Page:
United Nations watchdog finds Iran is sticking to nuclear deal

The United Nations watchdog responsible for monitoring Iran's nuclear activities certified Thursday that the country remains in compliance with a 2015 accord struck with world powers, even as President Donald Trump's administration has threatened to withdraw from the deal.

The most recent quarterly report came as a surprise to the USA administration which has signaled willingness to declare Iran in breach of the deal.

The U.N.'s nuclear watchdog has rejected a USA request that the agency inspect restricted Iranian military sites suspected by President Donald Trump and his administration of hosting nuclear activity.

The Iranian president referred to the Friday statements by US Ambassador to the UN Nikki Haley who urged the IAEA to request access to Iranian military sites, in what is regarded as an attempt by the US to undermine the Joint Comprehensive Plan of Action (JCPOA).

The IAEA has not visited an Iranian military facility since the agreement was implemented because it has had "no reason to ask" for access, the second agency official said.

The IAEA's Board of Governors voted overwhelmingly in December 2015, months after the nuclear deal was signed, in favor of a resolution that closed the so-called possible military dimensions (PMD) case in Iran's nuclear program.

President Hassan Rouhani has said that Iran can never be bullied into permitting the inspection of its military sites.

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The IAEA is expected to soon release its quarterly report on Iranian compliance with the deal. "If it was up to me, I would have had them noncompliant 180 days ago", Trump told the Wall Street Journal in late July. "The IAEA, US intelligence community and our allies in the P5+1 have all affirmed Iran's compliance".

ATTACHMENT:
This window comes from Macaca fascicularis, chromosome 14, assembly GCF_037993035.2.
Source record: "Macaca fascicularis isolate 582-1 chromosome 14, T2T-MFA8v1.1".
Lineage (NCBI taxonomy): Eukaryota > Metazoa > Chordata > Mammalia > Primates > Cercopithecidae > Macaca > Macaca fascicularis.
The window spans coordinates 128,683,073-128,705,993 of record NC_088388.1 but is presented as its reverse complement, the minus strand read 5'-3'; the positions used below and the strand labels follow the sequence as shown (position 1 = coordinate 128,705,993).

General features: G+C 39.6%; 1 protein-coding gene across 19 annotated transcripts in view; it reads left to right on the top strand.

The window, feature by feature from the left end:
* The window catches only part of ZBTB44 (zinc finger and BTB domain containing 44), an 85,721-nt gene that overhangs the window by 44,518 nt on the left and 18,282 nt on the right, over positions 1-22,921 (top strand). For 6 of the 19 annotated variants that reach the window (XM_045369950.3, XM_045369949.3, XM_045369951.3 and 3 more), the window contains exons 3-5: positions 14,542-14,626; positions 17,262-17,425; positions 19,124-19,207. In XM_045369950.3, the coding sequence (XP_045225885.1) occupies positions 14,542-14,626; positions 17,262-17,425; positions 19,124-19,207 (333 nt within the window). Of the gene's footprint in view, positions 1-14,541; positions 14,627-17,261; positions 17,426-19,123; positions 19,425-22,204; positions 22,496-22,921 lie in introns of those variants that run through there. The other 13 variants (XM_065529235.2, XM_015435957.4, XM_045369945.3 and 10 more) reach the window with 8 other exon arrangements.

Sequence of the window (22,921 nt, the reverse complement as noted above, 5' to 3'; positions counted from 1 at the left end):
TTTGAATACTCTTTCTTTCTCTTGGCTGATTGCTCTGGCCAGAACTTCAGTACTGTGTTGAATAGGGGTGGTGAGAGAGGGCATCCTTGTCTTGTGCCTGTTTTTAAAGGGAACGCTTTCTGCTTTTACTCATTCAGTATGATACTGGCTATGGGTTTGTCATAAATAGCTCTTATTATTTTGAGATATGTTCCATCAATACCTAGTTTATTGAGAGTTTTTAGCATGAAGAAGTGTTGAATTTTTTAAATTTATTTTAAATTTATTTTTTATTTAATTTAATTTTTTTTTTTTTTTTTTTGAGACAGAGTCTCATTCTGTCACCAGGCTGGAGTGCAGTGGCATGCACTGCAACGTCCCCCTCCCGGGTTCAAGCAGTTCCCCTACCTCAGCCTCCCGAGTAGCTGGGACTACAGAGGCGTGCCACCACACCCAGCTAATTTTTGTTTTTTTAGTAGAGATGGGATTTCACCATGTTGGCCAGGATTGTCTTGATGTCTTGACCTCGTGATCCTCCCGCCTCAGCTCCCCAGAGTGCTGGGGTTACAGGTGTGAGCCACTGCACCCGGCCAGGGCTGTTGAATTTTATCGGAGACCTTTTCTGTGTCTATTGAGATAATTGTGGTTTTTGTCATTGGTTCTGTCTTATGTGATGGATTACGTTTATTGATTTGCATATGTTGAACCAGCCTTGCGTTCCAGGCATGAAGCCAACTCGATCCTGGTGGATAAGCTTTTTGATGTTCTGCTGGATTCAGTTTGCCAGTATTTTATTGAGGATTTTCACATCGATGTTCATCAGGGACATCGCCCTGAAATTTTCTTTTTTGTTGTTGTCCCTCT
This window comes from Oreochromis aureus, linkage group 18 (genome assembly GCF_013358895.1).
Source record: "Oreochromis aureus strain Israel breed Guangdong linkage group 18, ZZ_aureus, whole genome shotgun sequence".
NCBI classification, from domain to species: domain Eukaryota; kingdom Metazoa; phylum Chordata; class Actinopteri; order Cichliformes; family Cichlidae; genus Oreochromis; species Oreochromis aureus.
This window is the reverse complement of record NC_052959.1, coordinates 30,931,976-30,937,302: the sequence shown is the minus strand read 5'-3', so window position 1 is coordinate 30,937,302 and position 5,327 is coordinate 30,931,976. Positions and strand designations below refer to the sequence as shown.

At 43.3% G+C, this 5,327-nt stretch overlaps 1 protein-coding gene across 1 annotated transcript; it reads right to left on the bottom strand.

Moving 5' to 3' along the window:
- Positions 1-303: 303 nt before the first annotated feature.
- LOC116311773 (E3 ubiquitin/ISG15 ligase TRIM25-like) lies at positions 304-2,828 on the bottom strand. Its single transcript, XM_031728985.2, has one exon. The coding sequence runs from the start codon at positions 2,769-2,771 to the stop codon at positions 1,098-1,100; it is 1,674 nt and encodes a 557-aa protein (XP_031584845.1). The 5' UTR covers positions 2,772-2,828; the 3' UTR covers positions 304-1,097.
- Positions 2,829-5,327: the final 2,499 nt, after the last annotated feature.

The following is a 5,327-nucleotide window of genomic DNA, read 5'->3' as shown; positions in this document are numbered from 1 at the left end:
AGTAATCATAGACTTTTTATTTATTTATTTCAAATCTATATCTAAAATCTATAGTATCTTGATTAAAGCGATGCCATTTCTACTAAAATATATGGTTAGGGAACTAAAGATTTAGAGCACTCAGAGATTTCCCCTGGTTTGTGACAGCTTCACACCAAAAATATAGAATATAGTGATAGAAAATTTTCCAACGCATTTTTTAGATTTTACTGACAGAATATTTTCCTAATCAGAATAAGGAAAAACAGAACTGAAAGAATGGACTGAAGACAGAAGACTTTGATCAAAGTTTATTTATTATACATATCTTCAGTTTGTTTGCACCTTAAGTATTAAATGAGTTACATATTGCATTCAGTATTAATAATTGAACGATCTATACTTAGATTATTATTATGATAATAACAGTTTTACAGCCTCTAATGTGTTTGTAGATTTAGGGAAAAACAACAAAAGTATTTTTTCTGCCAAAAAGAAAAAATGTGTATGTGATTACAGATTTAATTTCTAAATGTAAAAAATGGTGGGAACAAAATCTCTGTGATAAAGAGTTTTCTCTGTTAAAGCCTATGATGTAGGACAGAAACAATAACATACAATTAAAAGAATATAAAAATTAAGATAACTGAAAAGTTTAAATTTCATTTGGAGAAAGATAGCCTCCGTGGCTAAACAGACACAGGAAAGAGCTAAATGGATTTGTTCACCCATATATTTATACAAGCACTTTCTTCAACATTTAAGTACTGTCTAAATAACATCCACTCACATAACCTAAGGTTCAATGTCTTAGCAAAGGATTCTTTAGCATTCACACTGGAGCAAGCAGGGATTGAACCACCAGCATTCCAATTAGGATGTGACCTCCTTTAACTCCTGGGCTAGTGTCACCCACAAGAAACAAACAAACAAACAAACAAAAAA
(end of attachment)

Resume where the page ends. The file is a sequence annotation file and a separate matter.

IAEA officials reported that they would not be going on a "fishing expedition" to find Iran guilty of noncompliance. He noted that "if they [Trump administration] want to bring down the deal, they will", while also stressing that the resort does not want to "give them an excuse" to do that.

Trump has ordered a review of the accord, negotiated under his predecessor Barack Obama, and allies including France fear Washington could renege on the deal in some way and risk Iranian retaliation, escalating instability in the Middle East. The deal saw Iran cap its nuclear activities in return for lifting of crippling sanctions.

Although Russia, China, Britain, France and Germany also signed on to the pact, Iran and the U.S. were the key players.

Iranian President Hassan Rouhani later said the United States call was unlikely to be accepted by the IAEA.

"According to the JCPOA, it is up to the IAEA (not one or another party to the accord) to request access and determine if Iran's cooperation is sufficient to resolve concerns", Daryl Kimball, with the Arms Control Association, told Al-Monitor via email.

  • Megan Austin